A short 6km drive further west leads you to the lookout station over the saltwater Lake Wyara. The viewing area can be disappointing if the lake is low but it’s reported that three quarters of the park’s birds can be found here. Lake Wyara normally dries up first and leaves a vast white saltpan, leaving the birds no other option but to move further north. When Wyara is full and times are good, spoonbill, seagulls, ducks, pelicans and swans feed on the fish and shrimp that are in abundant numbers in the lake. In a good year, it’s reported that nearly 100,000 birds frequent these lakes.
AN OUTBACK OASIS
Currawinya just isn’t another national park. It’s home to the endangered Australian bilby, offers outstanding waterside camping and two completely different lake systems, a massive granite boulders, historical ruins and a woolshed for history buff to explore. Throw in some recreational fishing, kayaking, birdwatching and walking trails and you won’t be disappointed!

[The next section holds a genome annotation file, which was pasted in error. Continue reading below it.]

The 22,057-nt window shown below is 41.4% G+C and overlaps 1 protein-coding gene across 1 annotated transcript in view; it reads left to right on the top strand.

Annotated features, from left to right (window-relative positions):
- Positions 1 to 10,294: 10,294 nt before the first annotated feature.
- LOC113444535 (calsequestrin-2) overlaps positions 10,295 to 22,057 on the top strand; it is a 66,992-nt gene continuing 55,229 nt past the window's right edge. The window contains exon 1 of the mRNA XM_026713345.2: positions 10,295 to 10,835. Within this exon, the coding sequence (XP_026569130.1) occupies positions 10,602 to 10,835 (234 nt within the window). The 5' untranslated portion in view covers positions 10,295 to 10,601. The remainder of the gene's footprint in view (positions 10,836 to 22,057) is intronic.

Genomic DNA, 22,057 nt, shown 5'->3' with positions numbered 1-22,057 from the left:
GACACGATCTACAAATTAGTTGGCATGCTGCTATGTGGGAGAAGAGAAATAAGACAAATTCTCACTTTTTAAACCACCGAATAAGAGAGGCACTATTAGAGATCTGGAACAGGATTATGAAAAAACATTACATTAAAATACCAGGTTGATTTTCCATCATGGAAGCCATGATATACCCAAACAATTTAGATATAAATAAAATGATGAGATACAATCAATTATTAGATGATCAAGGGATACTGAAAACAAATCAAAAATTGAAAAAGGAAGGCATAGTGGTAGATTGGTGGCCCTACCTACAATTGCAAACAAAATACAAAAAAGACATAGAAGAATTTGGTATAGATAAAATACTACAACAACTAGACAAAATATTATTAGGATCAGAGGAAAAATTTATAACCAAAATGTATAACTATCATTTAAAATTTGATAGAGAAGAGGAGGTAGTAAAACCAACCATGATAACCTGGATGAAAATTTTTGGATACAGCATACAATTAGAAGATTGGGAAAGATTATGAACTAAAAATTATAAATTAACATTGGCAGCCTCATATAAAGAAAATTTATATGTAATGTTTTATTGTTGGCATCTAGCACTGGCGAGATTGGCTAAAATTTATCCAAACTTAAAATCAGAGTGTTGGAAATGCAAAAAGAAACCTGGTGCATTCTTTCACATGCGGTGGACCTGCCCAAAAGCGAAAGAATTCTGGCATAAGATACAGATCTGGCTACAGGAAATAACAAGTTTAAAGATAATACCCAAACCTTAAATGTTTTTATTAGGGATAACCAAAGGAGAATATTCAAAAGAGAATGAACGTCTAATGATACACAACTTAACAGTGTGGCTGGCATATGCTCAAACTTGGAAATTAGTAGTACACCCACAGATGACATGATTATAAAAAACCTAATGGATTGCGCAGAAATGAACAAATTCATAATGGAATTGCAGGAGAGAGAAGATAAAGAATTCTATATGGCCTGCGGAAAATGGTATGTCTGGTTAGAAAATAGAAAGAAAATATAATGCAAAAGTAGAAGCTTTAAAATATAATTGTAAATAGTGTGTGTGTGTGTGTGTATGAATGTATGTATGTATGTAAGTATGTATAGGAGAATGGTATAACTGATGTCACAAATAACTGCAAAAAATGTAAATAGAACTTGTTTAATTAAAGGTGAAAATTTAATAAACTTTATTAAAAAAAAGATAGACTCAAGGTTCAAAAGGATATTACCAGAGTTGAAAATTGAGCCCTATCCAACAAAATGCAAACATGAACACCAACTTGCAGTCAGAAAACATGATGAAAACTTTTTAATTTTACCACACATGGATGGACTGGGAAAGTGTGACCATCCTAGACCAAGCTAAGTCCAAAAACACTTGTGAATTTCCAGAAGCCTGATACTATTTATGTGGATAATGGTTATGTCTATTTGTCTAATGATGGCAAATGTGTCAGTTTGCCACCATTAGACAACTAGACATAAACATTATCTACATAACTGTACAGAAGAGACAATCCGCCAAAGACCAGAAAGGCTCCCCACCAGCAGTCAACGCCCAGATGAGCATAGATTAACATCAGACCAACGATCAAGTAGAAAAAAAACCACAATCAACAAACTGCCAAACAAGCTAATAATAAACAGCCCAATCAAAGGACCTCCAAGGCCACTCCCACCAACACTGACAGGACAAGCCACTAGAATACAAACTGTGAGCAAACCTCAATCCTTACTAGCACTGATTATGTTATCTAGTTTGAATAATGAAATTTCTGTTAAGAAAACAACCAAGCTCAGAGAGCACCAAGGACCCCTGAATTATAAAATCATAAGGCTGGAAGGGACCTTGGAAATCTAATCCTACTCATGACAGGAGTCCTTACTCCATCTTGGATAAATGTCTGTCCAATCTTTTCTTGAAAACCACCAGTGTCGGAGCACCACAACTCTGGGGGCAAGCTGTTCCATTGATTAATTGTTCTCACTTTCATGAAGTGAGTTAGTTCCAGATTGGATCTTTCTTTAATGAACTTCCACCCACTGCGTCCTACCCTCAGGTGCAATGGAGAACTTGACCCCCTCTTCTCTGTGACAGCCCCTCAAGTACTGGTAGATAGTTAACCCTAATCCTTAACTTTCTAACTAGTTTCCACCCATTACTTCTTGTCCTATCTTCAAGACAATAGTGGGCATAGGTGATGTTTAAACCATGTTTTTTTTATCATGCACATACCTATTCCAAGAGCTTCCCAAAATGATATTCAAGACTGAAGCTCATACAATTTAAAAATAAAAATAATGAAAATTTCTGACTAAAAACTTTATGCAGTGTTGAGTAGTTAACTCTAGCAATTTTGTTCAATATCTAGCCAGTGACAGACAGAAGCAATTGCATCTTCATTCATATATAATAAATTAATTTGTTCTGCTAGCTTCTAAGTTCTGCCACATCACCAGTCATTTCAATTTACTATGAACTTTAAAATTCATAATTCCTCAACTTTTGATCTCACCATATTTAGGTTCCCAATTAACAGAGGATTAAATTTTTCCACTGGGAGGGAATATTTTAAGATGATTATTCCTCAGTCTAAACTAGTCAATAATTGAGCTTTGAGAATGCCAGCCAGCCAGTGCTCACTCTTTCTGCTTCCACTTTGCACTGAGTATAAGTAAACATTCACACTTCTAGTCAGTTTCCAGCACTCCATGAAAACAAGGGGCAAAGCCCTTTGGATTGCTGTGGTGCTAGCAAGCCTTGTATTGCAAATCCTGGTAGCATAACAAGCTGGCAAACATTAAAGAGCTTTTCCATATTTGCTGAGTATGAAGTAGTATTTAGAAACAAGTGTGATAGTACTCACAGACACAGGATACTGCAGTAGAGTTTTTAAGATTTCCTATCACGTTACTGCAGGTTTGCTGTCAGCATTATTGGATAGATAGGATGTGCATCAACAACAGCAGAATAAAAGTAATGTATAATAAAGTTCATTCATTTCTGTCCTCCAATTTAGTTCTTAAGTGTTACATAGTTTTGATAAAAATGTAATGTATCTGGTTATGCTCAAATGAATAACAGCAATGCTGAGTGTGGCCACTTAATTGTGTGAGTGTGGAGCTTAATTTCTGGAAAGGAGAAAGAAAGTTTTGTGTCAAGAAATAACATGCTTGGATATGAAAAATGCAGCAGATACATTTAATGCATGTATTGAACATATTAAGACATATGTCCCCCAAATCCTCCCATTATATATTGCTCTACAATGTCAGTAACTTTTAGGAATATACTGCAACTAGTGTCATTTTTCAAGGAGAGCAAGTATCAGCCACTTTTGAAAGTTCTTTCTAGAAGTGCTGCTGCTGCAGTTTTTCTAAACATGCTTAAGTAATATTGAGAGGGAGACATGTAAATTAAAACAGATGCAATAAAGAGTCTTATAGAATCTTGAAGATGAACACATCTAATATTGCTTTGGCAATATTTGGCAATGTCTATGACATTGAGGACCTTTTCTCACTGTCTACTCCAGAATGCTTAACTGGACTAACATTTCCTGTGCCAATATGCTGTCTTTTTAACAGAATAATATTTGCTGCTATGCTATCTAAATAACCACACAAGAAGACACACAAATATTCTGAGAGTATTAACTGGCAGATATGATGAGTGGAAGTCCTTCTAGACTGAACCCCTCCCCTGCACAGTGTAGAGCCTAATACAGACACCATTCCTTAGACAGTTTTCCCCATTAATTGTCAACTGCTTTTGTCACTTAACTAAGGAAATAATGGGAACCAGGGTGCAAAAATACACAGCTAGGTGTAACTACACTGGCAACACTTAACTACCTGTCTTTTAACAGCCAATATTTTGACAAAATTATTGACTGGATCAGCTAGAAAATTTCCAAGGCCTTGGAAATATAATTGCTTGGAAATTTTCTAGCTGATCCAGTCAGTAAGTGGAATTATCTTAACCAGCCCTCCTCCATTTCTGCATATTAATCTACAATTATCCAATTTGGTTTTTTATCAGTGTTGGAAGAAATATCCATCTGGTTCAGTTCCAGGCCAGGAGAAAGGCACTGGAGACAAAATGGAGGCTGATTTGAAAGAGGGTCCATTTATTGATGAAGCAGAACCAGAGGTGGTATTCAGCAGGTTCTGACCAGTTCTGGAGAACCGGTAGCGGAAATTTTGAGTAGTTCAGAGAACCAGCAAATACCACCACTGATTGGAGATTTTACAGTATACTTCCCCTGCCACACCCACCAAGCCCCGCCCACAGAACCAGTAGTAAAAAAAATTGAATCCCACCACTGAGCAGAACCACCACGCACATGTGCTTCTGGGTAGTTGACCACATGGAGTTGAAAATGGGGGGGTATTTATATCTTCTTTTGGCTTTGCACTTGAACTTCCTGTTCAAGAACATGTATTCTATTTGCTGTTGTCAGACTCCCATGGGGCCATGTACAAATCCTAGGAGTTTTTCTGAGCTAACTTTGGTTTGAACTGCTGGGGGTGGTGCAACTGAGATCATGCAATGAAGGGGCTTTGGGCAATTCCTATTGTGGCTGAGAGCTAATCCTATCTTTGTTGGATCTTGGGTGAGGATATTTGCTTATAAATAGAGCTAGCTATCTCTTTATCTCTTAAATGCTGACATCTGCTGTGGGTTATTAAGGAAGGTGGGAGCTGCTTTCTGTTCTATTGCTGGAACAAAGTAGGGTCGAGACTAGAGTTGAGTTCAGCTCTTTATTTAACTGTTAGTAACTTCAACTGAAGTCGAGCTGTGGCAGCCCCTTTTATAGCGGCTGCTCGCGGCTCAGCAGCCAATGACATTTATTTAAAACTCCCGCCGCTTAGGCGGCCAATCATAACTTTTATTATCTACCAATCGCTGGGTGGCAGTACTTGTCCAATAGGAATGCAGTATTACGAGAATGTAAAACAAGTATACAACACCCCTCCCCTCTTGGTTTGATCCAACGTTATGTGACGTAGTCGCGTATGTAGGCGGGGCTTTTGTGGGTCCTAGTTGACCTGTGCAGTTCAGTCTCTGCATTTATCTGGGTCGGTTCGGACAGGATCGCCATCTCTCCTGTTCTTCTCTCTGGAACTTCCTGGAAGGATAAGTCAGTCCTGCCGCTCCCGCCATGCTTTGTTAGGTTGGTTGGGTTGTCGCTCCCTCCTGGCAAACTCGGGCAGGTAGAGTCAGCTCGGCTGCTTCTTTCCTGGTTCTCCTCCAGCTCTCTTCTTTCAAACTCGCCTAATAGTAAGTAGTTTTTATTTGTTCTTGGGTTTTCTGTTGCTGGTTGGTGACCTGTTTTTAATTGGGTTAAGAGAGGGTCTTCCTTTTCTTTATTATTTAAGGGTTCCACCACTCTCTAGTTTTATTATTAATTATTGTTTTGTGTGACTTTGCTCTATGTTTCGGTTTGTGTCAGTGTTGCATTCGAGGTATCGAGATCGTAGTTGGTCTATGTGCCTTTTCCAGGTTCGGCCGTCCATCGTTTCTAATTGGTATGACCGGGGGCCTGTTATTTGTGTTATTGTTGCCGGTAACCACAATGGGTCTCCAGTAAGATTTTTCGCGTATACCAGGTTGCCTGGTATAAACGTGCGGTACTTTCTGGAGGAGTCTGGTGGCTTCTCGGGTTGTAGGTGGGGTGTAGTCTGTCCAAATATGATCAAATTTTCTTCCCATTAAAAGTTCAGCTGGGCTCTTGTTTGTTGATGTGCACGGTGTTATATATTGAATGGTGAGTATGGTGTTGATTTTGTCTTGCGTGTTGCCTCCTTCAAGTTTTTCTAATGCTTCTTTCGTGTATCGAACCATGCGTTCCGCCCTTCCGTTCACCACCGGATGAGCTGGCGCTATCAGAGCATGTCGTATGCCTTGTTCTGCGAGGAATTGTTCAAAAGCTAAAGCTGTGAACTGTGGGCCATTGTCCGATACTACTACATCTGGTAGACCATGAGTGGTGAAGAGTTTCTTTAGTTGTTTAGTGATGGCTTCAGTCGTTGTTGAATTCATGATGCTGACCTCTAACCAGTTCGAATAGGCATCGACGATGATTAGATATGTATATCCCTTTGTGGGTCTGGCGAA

- Currawinya NP is located 900km west of Brisbane in far western Queensland. Roads are unsealed and are maintained on an irregular basis.
- Bush camping beside the Ourimperee waterhole has no facilities. The Woolshed camping area toilets and bush showers. There is plenty of room for camper trailers, tents and even offroad vans. Camping fees are payable at the nearby Currawinya rangers station or near at the honesty box near the old Caiwarro homestead.
- This is a remote park and you will need to be self-sufficient with food, water, fuel and accommodation. Hungerford is 20km away but has no facilities and unreliable fuel supplies. The nearest town with any supplies is Cunnamulla, 170km to the north and Bourke 220km to the south. All rubbish must be carried out. There is no phone service within the park.
- Fires are allowed within the park but please check local warnings beforehand.
Check out the full feature in issue #110 of Camper Trailer Australia magazine. Subscribe today for all the latest camper trailer news, reviews and travel inspiration.